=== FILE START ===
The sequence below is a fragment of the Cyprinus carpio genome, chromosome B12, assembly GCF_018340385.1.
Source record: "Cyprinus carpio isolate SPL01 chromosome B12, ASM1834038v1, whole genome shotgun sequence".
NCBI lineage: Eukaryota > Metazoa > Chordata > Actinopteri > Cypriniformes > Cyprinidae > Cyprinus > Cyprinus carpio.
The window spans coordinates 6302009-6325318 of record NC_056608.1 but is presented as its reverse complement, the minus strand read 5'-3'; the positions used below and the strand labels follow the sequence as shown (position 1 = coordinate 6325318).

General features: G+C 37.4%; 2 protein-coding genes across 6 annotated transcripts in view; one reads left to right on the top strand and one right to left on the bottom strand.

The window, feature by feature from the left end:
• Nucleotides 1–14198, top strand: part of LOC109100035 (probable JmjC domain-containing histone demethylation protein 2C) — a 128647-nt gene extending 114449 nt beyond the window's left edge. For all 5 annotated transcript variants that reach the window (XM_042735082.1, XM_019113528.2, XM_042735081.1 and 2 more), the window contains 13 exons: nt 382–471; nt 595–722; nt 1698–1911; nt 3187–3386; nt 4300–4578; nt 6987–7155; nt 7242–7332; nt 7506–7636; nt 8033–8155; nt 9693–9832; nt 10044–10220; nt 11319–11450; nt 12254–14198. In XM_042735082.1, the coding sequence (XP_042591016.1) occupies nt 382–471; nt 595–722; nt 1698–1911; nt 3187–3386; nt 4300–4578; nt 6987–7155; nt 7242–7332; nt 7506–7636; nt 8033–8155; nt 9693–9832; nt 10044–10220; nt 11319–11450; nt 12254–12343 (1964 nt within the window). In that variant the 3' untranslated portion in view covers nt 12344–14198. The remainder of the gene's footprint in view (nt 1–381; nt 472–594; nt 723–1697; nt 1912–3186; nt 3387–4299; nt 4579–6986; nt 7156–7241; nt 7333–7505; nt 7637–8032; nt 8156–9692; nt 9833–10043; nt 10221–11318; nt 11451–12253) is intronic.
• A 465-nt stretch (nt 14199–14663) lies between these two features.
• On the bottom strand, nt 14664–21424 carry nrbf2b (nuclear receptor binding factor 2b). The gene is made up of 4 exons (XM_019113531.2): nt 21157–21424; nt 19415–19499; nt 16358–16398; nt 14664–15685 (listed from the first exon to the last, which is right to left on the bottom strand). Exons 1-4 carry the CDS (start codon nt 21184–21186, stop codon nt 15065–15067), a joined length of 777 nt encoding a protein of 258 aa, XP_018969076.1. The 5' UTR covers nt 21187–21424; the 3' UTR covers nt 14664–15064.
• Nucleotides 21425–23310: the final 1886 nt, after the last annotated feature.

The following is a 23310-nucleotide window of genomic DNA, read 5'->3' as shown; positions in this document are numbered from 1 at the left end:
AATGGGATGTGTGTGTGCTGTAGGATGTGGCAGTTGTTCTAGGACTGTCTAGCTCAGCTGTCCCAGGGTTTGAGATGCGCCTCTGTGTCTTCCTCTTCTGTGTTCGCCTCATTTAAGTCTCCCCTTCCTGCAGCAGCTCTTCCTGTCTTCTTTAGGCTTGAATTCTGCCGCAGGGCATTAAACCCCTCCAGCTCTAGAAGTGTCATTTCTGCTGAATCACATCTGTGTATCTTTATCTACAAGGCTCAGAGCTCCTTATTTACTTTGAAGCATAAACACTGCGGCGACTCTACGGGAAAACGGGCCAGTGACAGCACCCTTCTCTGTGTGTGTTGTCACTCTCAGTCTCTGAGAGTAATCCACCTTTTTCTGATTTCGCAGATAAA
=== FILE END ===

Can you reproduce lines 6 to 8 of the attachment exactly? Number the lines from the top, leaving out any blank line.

The window, feature by feature from the left end:
• Nucleotides 1–14198, top strand: part of LOC109100035 (probable JmjC domain-containing histone demethylation protein 2C) — a 128647-nt gene extending 114449 nt beyond the window's left edge. For all 5 annotated transcript variants that reach the window (XM_042735082.1, XM_019113528.2, XM_042735081.1 and 2 more), the window contains 13 exons: nt 382–471; nt 595–722; nt 1698–1911; nt 3187–3386; nt 4300–4578; nt 6987–7155; nt 7242–7332; nt 7506–7636; nt 8033–8155; nt 9693–9832; nt 10044–10220; nt 11319–11450; nt 12254–14198. In XM_042735082.1, the coding sequence (XP_042591016.1) occupies nt 382–471; nt 595–722; nt 1698–1911; nt 3187–3386; nt 4300–4578; nt 6987–7155; nt 7242–7332; nt 7506–7636; nt 8033–8155; nt 9693–9832; nt 10044–10220; nt 11319–11450; nt 12254–12343 (1964 nt within the window). In that variant the 3' untranslated portion in view covers nt 12344–14198. The remainder of the gene's footprint in view (nt 1–381; nt 472–594; nt 723–1697; nt 1912–3186; nt 3387–4299; nt 4579–6986; nt 7156–7241; nt 7333–7505; nt 7637–8032; nt 8156–9692; nt 9833–10043; nt 10221–11318; nt 11451–12253) is intronic.
• A 465-nt stretch (nt 14199–14663) lies between these two features.